Claims: Madagascar quits the World Health Organisation (WHO), and has been offered 20 million dollars by the WHO to kill their Covid-Organics cure.
Verdict: False. Madagascar has neither quit the WHO nor has WHO offered it 20 million dollars to kill the country’s herbal drink–Covid-Organics.
This was confirmed by the WHO country offices in Madagascar and in Ghana. Also, the France 24 interview purporting to be the source of both claims reveals no such information.
Madagascar has recently made the headlines with the introduction and launch of their locally manufactured herbal drink ‘Covid-Organics’, as a cure for Covid-19. The cure, which has been embraced by some African leaders, has, however, been cautioned by the WHO for the reason that it has not yet been scientifically tested for its efficacy.
Online publications on Madagascar’s Covid-Organics and the WHO have included two main claims: one purporting that Madagascar has left the WHO, and another stating that the WHO has offered Madagascar’s president, Andry Rajoelina, 20 million dollars to poison Covid-Organics.
The case of Madagascar quitting the WHO
According to the claim, Mr Rajoelina has announced that his country has withdrawn its membership of the organisation and has further advised all other Africans to follow suit, by allegedly explaining that, “Europe created organisations with the desire for Africans to remain dependent on them.”
Other articles that have also made this claim referenced an interview the Mr Rajoelina had on France 24 to be the source of the president’s announcement to quit the WHO.
The case of WHO offering Madagascar $20 million to poison Covid-Organics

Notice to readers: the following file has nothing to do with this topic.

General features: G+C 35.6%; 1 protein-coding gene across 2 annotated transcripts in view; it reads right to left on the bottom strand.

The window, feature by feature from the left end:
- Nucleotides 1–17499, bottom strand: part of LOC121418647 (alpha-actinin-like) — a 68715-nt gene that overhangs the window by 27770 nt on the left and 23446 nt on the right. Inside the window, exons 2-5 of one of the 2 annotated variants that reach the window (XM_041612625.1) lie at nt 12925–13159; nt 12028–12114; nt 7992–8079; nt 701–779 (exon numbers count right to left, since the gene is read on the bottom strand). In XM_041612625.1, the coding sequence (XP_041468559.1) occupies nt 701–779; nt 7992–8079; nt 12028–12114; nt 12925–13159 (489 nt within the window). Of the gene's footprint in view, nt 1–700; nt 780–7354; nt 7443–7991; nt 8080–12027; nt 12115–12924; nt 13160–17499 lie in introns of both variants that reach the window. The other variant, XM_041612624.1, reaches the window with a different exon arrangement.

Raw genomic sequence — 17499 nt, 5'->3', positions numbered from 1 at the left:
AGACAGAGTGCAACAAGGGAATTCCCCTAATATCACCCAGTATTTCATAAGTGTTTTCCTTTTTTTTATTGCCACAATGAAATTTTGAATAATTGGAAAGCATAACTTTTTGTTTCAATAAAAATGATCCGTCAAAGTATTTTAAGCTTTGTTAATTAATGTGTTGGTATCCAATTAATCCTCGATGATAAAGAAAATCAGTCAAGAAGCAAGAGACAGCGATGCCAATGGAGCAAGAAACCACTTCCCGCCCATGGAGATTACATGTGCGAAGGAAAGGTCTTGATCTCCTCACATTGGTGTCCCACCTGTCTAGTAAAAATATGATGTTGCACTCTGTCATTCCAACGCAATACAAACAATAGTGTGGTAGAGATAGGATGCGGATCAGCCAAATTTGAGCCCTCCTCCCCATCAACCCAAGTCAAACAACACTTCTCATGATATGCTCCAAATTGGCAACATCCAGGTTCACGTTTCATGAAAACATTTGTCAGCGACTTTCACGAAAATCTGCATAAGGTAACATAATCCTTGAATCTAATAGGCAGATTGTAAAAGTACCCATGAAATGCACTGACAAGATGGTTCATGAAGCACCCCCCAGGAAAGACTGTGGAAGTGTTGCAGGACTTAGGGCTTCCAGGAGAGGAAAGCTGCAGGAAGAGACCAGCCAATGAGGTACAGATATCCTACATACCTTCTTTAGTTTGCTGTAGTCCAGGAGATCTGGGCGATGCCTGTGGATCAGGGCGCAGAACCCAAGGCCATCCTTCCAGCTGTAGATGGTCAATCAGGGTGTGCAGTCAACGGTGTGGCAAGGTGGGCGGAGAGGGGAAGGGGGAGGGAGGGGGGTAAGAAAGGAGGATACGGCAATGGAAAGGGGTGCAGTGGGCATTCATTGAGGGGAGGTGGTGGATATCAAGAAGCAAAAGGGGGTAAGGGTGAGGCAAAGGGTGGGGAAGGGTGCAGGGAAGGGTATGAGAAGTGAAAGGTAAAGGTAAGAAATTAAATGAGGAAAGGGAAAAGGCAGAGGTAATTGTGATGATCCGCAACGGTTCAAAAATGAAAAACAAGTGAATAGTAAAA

According to the claim, Mr Rajoelina has announced yet again that the WHO offered him 20 million dollars to put a little toxin in the Covid-Organics because Europeans have hacked the Covid-19 cure. He allegedly cautioned that, “People be vigilant, the World Health Organization that we have joined by thinking that it will help us, is there to kill Africans”.
Several other articles that have also published this claim have attributed the source of the claim to a Tanzanian local newspaper, ‘Tanzania Perspective’. In addition, a Kiswahili-based local newspaper, ‘Fahari Yetu’, which shares the same publishers with the Tanzania Perspective, also published this claim, indicating that the source of the Madagascar president’s declaration is the interview he had on France 24.
Dubawa found the interview with France 24where Mr Rajoelina is purported to have made both claims. In the interview, the president of Madagascar is seen addressing the criticisms Covid-Organics had received so far. He stated that it was because the cure was from Madagascar and not from a European country that such sceptical reactions have been given to the cure. Mr Rajoelina stated in the France 24 interview that, “No country or organisation will keep us from going forward.”
In the interview, however, the president of Madagascar made no mention whatsoever of the withdrawal of his country from the WHO nor of any 20 million dollar offer from the WHO to poison the Covid-Organics as purported.
Meanwhile, Madagascar is currently listed under the African countries that the WHO operates in, indicating that the country is still a member of the organisation.
Dubawa further contacted the WHO country offices in Ghana and Madagascar to verify both claims. Both offices stated that both claims were false.
“The information is not true,” the WHO Ghana office stated, in response to the organisation’s alleged 20 million dollar offer to the Madagascar president.
“It is absolutely fake news. Madagascar is still a member of the board for the past three years now,’’ the WHO Madagascar office confirmed when asked about Madagascar’s membership of the WHO.
The claims stating that Madagascar has quit the World Health Organisation, and has been offered 20 million dollars by the organisation to kill the Covid-Organics project is false.
The interview purporting to be the source of the president of Madagascar’s declaration of both claims does not reveal any such information. Furthermore, the WHO country offices in both Ghana and Madagascar have also stated that both claims are false.